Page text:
Hello readers and followers of the Bare Bones Collective! As a member of this greatly varied and exceptional bunch of folk, I thought I’d start the blog off in a bit of a nerdy but helpful way. To fill you in on a little bit about me, I have spent the last year living in Washington DC, and working at the Smithsonian. In my spare time I have also been exploring the Appalachian music scene of the East Coast of America, playing Banjo any what and where that I can. My idea on writing this blog post is as we offer analogue recording in the way of reel-to-reel tape. I thought some of you may be interested in the details of using and recording onto this tape, it’s benefits, and why it’s so damn cool!
In this article I am going to talk about the experiences, processes, industry standards and best practices that I have learnt and been working with during my time at the Rinzler Archives at the Smithosnian Center for Folklife and Cultural Heritage, and Folkways Records. I’ll try not to get too technical and keep it brief, but as I understand I’m sure there’s a lot of you out there who will find all of this quite interesting. A lot of the recordings I’ve been working with have been Bluegrass, forms of Appalachain mountain music, blues, and various recordings from the fourty year history of the Smithsonian Folklife Festival. I’ll talk about two analogue formats that I have been working with a lot over the past seven months: 78rpm Records and Quarter Inch Magnetic Reel-To-Reel Tape.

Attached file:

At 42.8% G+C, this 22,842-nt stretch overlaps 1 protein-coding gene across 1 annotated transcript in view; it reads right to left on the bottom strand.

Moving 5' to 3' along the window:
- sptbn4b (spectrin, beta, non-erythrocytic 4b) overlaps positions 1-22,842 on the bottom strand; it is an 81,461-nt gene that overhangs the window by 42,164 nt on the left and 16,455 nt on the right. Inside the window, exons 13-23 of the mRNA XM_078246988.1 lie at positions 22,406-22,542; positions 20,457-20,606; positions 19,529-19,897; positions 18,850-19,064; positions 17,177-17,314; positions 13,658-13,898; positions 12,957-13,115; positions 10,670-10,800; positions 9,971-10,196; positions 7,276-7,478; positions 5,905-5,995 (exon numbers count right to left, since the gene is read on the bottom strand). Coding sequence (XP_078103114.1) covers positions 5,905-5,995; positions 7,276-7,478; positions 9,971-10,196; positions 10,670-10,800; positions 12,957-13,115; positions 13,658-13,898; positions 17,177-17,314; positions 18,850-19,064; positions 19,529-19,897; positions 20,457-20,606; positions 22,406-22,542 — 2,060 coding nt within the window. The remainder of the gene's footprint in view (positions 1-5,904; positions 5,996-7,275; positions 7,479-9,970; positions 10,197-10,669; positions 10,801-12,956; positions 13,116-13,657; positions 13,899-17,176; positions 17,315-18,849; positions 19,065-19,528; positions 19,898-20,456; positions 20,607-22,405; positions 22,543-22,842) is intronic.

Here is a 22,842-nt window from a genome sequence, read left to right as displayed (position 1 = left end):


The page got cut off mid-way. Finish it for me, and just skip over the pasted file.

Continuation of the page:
Digitizing A 78rpm Record
I had a request from a friend in London a couple of months ago, from Joe Buirski. He had messaged to ask if I could take a look in the archives for a Square Dance Caller named Al Brundage. Joe is a great Banjo player, and also a hell of a caller himself, so I knew the enquiry was going to be a good one.